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Prince Charles and Camilla get case of the giggles at throat singing performance

They may be known for keeping stiff upper lips, but the Prince of Wales and Duchess of Cornwall just couldn't hold back the laughs in Canada last week.
/ Source: TODAY

They may be known for keeping stiff upper lips during state visits, but the Prince of Wales and Duchess of Cornwall broke royal protocol in Canada last Thursday by breaking out in a fit of giggles.

Prince Charles and Camilla had front row seats for a rare treat in the city of Iqaluit, as Inuit throat singers put on a performance for them. But the sounds from the singers — which involved a lot of heavy breathing — left the pair in stitches.

Camilla, whose face was partially obscured by a scarf and glasses, held her hand close to her mouth as she turned to her husband, but her smile and shaking shoulders prevented her from concealing her laughter.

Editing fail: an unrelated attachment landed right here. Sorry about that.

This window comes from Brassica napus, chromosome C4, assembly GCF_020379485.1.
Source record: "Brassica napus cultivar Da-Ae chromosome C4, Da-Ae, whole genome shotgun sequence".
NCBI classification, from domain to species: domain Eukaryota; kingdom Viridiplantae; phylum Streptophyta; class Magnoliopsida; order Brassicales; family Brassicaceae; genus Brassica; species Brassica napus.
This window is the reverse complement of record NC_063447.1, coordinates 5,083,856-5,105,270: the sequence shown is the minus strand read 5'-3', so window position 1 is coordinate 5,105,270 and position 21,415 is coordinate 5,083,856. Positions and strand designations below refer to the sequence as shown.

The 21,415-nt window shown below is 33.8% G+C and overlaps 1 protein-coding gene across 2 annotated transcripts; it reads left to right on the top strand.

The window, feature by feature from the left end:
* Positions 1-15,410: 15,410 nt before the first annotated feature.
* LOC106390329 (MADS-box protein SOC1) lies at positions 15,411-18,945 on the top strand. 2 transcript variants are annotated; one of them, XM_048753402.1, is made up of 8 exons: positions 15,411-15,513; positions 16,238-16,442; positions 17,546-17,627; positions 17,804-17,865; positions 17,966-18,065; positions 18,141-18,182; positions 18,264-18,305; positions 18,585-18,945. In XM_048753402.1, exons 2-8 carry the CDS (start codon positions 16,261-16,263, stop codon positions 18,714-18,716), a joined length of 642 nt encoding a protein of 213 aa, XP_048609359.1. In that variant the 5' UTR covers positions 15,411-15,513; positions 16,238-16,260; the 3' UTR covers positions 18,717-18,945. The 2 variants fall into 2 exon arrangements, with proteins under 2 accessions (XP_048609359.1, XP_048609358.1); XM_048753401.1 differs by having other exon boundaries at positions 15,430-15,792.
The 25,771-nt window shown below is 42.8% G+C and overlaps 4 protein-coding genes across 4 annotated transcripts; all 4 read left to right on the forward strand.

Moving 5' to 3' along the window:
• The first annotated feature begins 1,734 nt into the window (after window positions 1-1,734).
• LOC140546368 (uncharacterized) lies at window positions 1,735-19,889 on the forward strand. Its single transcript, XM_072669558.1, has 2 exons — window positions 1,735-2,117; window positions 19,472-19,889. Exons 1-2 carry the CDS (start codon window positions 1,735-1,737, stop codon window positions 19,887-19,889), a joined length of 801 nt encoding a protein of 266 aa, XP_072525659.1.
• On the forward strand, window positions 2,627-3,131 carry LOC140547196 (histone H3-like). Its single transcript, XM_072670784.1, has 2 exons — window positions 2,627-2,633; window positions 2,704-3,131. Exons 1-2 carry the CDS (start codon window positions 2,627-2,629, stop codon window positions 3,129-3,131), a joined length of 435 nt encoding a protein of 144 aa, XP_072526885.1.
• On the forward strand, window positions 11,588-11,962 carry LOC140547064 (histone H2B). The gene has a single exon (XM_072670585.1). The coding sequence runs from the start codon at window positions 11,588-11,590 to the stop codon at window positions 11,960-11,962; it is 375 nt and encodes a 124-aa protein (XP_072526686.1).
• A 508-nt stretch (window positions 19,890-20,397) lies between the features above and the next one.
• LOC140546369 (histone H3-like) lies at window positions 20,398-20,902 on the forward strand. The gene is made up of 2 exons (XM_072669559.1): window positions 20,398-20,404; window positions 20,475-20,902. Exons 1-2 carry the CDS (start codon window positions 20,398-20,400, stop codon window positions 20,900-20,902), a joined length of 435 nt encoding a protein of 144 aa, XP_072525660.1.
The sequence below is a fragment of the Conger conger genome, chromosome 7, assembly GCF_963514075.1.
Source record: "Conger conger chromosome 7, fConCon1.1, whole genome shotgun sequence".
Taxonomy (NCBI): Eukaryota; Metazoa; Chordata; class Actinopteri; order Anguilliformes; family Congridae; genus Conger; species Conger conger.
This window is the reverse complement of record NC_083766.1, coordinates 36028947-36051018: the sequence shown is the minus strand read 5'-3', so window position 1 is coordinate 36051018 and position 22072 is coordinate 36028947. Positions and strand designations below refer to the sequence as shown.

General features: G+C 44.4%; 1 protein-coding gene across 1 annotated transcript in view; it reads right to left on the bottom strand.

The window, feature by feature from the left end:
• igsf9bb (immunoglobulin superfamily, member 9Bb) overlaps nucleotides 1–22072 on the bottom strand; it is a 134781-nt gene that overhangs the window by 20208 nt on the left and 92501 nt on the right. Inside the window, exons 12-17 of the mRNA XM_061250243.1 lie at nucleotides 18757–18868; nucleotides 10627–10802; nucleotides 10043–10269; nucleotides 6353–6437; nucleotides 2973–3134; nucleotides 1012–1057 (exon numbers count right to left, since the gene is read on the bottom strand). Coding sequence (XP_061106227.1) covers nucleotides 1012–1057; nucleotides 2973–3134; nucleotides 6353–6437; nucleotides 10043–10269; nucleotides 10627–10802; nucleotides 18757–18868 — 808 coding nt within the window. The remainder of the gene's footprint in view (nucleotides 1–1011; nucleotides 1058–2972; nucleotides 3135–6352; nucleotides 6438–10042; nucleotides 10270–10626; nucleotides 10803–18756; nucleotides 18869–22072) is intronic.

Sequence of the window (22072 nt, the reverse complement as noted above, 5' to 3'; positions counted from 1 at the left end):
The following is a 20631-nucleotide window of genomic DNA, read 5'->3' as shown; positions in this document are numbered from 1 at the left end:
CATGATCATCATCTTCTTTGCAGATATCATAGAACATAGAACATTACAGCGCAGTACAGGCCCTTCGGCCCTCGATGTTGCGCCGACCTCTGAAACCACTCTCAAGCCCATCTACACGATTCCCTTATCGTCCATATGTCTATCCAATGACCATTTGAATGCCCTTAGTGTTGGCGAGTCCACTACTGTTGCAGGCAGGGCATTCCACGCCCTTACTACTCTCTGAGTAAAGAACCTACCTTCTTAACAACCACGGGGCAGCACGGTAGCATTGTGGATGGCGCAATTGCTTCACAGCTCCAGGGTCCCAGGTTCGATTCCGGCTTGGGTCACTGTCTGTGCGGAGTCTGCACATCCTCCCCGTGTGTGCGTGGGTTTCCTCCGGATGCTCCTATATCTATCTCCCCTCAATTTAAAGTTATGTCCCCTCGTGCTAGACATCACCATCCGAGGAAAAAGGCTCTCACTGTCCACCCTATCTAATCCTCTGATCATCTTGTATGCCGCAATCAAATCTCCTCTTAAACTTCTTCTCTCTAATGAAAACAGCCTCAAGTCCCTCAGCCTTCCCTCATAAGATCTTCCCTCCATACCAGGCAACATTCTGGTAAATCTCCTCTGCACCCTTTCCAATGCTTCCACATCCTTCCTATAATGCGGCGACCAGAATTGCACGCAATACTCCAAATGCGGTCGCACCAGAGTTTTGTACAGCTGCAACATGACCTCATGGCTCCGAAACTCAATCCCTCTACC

As for Charles, he seemed to hope a well-timed nose scratch would hide his laughs.

No such luck.

While some on social media have criticized the royals for showing a lack of cultural sensitivity during the performance, called katajjaq, it should be noted that amusement isn't completely out of place during such a show.

In fact, the throat singing displays, which involve two women facing each other as they create and sustain a unique rhythmic patterns, usually continue until the participants run out of breath or, as is often the case, break into laughter themselves.

As for Charles and Camilla, while giggling on duty isn't quite as usual for them, it happens.

The Prince Of Wales & Duchess Of Cornwall Visit New Zealand - Day 2
Prince Charles and Camilla crack up as he handles a tuatara during a visit to a sanctuary in Dunedin, New Zealand, in 2015.Getty Images
Prince Charles, the Prince of Wales, and his wife Camilla
Charles and Camilla share a laugh during the 2005 Mey Games in Caithness, Scotland.Getty Images

Over the course of their 12 years of marriage and shared royal engagements, they've enjoyed a few sidesplitting moments side-by-side — protocol just can't prevent it.